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©John R. Turner

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I recently visited Bryce Canyon in southern Utah for the third time in my life. Who knows? I may never make it back again.
Out and About with Word and Image of Vermont

Bryce Canyon
Conditions there now are quite different from when I first went more than forty years ago. Then, we arrived in mid- April, to find the canyon ostensibly closed. But in those days we paid no attention to notices of that sort, and climbed down to the canyon floor and wandered around for most of the day. In several hours, we saw not another human soul, which was exactly what we wanted.
This time we again  climbed down to the floor of the canyon, a bit less energetically than we did earlier, but still with adequate energy to make it down and back. And the fine thing was that when we got to the bottom the feeling was just as it was in that April so long ago. So some things stay the same, or, at least, change so little they give an illusion of permanence, and that is a happy condition, one I'll continue to associate with Bryce whether or not I ever return.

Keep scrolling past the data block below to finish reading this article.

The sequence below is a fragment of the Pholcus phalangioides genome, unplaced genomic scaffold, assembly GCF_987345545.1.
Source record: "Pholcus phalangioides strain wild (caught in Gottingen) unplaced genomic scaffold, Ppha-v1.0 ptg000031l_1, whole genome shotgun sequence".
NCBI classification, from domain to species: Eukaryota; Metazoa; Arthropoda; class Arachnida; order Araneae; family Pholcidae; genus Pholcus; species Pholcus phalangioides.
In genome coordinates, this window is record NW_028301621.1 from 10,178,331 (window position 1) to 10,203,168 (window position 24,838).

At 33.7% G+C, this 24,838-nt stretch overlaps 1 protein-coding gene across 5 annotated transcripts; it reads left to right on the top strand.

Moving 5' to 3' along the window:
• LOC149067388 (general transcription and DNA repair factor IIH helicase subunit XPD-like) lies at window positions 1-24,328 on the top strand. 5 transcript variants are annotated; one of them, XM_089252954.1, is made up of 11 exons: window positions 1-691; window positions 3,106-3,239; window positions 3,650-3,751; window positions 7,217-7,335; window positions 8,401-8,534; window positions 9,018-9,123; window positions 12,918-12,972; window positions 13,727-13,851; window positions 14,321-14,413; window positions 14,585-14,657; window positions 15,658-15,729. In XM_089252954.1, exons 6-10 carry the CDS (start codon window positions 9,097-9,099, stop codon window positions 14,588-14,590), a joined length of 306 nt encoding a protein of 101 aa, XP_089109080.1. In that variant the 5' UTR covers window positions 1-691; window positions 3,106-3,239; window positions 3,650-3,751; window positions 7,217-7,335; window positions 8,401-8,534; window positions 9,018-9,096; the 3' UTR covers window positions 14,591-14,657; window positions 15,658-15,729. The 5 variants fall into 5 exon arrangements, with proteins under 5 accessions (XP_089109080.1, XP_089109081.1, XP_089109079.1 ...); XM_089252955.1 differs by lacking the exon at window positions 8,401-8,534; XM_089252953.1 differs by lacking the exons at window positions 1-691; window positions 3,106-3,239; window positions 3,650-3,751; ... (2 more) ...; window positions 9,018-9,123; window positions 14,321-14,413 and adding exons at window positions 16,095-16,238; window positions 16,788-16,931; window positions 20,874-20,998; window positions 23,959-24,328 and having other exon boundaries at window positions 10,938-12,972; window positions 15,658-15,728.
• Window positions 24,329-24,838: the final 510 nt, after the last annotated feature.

Now the canyon is more crowded and more regulated, which is to say that it has inevitably lost some of its charm. But it's still a wondrous sight and well worth visiting.
The grand thing, of course, is the color. It comes across pretty well in photographs, but pictures can't actually capture the power of being surrounded by rocks that glow as though there were multiple furnaces inside. You can actually feel the heat of them coursing over you.